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Applying precision medicine to unmet clinical needs in psoriatic disease

Abstract

Psoriatic disease (PsD) is a heterogeneous condition that can affect peripheral and axial joints (arthritis), entheses, skin (psoriasis) and other structures. Over the past decade, considerable advances have been made both in our understanding of the pathogenesis of PsD and in the treatment of its diverse manifestations. However, several major areas of continued unmet need in the care of patients with PsD have been identified. One of these areas is the prediction of poor outcome, notably radiographic outcome in patients with psoriatic arthritis, so that stratified medicine approaches can be taken; another is predicting response to the numerous current and emerging therapies for PsD, so that precision medicine can be applied to rapidly improve clinical outcome and reduce the risk of toxicity. In order to address these needs, novel approaches, including imaging, tissue analysis and the application of proteogenomic technologies, are proposed as methodological solutions that will assist the dissection of the critical immune-metabolic pathways in this complex disease. Learning from advances made in other inflammatory diseases, it is time to address these unmet needs in a multi-centre partnership aimed at improving short-term and long-term outcomes for patients with PsD.

Key points

  • Predicting outcome, in particular radiographic outcome, is a key unmet need in psoriatic arthritis (PsA), but although some individual markers seem promising, none has been validated in large clinical datasets.

  • Several new treatments targeting different pathways in PsA have improved outcomes, but many patients have persistent disease; a precision medicine approach to treatment choice is required.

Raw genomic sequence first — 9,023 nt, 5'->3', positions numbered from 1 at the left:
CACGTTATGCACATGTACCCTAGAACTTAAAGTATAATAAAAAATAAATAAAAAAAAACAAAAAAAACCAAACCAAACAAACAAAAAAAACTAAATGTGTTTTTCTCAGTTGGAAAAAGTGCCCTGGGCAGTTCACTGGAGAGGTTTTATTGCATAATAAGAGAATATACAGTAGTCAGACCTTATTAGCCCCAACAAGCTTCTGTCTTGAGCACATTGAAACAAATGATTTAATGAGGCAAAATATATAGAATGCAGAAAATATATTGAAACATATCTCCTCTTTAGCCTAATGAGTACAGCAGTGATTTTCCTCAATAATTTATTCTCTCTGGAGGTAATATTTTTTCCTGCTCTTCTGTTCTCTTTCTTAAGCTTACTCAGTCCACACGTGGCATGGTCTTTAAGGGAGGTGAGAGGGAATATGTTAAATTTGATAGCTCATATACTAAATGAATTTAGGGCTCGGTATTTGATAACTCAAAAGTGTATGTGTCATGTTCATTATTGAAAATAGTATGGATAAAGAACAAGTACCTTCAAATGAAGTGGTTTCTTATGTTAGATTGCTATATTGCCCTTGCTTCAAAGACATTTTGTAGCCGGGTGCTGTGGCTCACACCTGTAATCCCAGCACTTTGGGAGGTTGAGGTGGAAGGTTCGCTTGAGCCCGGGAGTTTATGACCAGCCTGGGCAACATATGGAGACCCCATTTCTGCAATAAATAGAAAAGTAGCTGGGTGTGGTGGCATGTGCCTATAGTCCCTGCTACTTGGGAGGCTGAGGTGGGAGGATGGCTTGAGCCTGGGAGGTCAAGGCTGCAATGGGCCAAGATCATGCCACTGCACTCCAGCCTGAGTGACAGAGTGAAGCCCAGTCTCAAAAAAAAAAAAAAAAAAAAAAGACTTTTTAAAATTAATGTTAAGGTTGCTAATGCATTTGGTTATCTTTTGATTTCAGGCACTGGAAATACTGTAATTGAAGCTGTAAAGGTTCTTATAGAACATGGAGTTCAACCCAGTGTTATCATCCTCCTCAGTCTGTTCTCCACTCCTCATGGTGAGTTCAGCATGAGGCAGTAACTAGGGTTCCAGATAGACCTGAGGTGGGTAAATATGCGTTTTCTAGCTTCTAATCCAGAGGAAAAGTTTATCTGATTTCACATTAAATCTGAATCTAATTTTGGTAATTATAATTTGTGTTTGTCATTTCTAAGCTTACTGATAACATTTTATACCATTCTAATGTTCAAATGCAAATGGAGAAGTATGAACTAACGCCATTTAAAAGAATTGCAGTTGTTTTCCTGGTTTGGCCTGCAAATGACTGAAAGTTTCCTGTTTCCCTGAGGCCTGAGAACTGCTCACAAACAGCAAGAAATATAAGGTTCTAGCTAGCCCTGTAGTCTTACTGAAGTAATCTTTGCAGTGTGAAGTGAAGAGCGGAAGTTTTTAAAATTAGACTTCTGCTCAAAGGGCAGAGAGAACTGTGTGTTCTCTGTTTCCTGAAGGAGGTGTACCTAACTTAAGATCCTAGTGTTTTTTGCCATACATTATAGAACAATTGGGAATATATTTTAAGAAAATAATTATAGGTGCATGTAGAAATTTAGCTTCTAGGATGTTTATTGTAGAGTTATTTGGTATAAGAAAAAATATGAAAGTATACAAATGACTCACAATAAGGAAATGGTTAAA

• Deep clinical phenotyping coupled with advances in imaging will help to better categorize patient status, an essential first step in the discovery of predictive biomarkers.

  • Molecular phenotyping of well-characterized patients and associated liquid and/or tissue biosamples is the next required step in trying to address these important areas of unmet need in PsA.

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Fig. 1: Model of pathobiology of psoriatic disease according to disease phenotypes.
Fig. 2: Structural sequelae of psoriatic arthritis mutilans.
Fig. 3: Bone remodelling in psoriatic arthritis.
Fig. 4: Micro-CT of small joints in psoriatic arthritis.
Fig. 5: High-resolution musculoskeletal ultrasound in psoriatic arthritis.

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All of the authors contributed to researching data for the article, made substantial contributions to discussion of the content, writing the manuscript and reviewing and/or editing the manuscript before submission.

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S.R.P. is founder of the UCD spin-out company Atturos. O.F. declares that he has received grants and/or honoraria from a number of pharmaceutical companies, including AbbVie, Amgen, Janssen, Lilly, Novartis, Pfizer and UCB. D.R.J. declares that he has received research/educational grants and/or honoraria from a number of pharmaceutical companies including AbbVie, Biogen, Celgene, Gilead, Janssen, Lilly, Merck, Novartis, Pfizer and UCB. D.R.J. acknowledges support for research time from the Cambridge Arthritis Research Endeavour (CARE). C.S. declares that she has received honoraria from Janssen, Lilly and UCB, and has been supported by the National Institute for Health Research and the Cambridge Arthritis Research Endeavour (CARE).

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Jadon, D.R., Stober, C., Pennington, S.R. et al. Applying precision medicine to unmet clinical needs in psoriatic disease. Nat Rev Rheumatol 16, 609–627 (2020). https://doi.org/10.1038/s41584-020-00507-9

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